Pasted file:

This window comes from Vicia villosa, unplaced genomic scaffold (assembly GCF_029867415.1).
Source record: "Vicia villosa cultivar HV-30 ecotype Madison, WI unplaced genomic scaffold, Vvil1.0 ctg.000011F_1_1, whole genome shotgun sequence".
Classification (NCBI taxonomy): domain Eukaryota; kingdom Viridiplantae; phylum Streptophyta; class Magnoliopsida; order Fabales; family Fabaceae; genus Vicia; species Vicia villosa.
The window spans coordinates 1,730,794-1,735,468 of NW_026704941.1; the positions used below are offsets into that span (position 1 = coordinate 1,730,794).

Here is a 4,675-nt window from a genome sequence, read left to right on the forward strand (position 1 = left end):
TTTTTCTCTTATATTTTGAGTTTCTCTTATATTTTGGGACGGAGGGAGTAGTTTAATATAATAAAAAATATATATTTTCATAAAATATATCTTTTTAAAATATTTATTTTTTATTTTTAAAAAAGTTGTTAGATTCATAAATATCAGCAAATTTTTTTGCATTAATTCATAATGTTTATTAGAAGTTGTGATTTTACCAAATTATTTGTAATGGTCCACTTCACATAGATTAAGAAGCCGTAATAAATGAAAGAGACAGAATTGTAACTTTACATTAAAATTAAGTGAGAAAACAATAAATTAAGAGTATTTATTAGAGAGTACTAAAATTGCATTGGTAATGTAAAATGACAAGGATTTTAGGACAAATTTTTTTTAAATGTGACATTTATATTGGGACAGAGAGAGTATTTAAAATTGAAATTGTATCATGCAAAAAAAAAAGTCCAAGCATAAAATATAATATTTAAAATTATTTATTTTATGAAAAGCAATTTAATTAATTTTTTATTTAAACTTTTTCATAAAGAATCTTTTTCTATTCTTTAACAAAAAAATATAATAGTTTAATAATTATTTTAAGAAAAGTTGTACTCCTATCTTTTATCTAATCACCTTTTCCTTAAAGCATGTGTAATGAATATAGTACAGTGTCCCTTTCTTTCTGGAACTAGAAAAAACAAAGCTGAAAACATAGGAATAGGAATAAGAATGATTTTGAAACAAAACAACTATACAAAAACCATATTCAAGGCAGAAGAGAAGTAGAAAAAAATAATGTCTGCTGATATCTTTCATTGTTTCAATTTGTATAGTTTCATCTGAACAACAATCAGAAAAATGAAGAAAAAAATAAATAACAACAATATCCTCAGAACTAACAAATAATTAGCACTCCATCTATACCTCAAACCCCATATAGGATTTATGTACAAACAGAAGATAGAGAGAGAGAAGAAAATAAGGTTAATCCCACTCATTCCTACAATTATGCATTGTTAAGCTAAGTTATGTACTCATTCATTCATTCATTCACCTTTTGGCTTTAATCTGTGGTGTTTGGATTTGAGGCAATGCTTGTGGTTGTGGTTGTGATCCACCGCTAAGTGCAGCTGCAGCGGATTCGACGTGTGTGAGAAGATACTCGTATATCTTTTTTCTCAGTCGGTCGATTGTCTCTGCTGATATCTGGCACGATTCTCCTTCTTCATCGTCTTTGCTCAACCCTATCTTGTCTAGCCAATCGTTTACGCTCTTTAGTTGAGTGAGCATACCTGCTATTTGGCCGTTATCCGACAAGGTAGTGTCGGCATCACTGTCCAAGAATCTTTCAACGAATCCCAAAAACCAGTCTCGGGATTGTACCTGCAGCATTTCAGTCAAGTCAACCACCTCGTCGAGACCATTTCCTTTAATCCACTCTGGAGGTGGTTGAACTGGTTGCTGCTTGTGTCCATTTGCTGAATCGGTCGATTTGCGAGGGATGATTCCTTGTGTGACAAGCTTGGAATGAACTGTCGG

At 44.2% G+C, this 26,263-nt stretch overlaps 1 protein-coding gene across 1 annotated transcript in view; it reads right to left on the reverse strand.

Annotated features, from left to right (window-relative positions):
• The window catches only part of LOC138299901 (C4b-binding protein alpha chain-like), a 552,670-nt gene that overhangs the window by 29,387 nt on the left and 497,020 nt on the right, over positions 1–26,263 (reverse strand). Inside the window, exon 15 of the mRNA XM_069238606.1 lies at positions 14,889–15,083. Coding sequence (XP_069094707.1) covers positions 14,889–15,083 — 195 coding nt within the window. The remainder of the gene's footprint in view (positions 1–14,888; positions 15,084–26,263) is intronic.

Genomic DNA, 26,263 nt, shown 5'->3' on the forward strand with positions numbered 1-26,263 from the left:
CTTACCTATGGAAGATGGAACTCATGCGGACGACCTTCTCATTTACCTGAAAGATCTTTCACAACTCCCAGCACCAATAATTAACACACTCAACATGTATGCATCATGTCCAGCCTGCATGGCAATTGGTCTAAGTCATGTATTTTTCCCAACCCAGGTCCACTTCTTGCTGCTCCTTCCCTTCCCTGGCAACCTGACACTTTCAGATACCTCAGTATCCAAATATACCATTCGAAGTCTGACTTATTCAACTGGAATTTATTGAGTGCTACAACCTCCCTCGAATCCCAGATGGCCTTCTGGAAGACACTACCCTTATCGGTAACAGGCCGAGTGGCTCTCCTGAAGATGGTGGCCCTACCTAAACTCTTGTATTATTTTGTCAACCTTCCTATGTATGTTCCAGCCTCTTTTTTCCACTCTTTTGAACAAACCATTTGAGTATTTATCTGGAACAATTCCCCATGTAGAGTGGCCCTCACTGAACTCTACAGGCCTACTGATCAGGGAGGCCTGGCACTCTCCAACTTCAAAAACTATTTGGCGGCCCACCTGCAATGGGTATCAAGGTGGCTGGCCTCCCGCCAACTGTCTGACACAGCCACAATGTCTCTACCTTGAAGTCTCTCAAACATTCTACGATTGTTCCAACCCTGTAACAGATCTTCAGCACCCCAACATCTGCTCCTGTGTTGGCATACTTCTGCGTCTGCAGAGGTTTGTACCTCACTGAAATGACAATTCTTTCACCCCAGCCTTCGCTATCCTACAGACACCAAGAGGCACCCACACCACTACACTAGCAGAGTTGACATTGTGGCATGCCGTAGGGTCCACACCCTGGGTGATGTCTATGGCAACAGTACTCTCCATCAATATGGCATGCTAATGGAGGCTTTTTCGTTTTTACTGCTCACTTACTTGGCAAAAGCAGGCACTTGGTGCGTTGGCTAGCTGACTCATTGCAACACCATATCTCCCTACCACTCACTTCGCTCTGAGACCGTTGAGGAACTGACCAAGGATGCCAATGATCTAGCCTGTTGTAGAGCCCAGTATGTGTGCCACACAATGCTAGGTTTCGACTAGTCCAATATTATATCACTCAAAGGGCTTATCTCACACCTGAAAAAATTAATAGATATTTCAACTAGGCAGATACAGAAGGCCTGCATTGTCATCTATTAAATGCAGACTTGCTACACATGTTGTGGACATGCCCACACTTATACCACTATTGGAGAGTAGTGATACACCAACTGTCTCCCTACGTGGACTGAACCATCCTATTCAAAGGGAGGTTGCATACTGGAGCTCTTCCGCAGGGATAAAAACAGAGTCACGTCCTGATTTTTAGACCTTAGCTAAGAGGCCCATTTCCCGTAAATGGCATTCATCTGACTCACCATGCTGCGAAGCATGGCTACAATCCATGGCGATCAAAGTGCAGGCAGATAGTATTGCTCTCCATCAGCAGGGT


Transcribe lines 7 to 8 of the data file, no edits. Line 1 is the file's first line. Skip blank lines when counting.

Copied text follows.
At 44.2% G+C, this 26,263-nt stretch overlaps 1 protein-coding gene across 1 annotated transcript in view; it reads right to left on the reverse strand.

Annotated features, from left to right (window-relative positions):